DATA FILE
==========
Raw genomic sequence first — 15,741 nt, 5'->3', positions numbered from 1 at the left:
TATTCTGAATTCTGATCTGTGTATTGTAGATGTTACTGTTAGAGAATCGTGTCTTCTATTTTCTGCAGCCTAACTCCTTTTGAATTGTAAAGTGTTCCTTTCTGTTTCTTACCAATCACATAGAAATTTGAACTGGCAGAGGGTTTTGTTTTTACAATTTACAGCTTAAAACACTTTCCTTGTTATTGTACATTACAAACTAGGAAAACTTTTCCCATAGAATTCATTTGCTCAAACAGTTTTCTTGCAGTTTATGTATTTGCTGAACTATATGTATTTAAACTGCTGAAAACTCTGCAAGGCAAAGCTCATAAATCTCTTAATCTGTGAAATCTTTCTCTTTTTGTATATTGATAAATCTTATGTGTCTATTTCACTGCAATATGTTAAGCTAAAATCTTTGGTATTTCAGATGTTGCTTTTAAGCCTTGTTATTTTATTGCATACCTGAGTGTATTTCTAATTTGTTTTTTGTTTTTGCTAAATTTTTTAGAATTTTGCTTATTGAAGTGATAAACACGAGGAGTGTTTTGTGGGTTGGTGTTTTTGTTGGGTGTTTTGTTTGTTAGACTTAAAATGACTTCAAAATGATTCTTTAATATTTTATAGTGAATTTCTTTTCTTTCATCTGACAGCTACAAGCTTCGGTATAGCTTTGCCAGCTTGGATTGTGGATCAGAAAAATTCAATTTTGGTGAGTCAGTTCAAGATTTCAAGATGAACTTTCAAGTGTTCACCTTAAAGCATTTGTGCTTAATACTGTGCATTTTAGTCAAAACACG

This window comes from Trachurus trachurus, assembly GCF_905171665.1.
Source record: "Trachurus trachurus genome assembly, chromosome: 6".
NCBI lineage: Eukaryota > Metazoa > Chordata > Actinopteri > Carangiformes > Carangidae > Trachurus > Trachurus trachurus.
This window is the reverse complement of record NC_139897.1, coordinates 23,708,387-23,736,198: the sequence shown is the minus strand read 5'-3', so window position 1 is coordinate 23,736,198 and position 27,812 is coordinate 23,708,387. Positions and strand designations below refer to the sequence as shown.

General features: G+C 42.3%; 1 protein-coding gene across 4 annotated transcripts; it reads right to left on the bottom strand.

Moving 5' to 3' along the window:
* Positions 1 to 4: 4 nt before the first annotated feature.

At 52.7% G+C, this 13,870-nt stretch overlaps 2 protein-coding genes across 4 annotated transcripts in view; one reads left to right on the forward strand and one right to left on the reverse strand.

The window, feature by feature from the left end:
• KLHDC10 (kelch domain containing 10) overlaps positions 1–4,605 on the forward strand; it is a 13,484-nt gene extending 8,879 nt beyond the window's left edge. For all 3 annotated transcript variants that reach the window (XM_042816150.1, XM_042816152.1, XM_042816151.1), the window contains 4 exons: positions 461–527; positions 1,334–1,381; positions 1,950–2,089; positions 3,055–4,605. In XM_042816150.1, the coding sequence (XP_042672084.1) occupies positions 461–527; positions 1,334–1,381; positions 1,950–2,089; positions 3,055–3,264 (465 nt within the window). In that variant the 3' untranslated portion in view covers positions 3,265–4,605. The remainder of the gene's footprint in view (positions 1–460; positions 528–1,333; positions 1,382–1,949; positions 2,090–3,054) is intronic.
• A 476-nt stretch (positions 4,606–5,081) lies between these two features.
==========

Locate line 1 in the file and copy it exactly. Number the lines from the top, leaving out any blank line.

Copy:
Raw genomic sequence first — 15,741 nt, 5'->3', positions numbered from 1 at the left: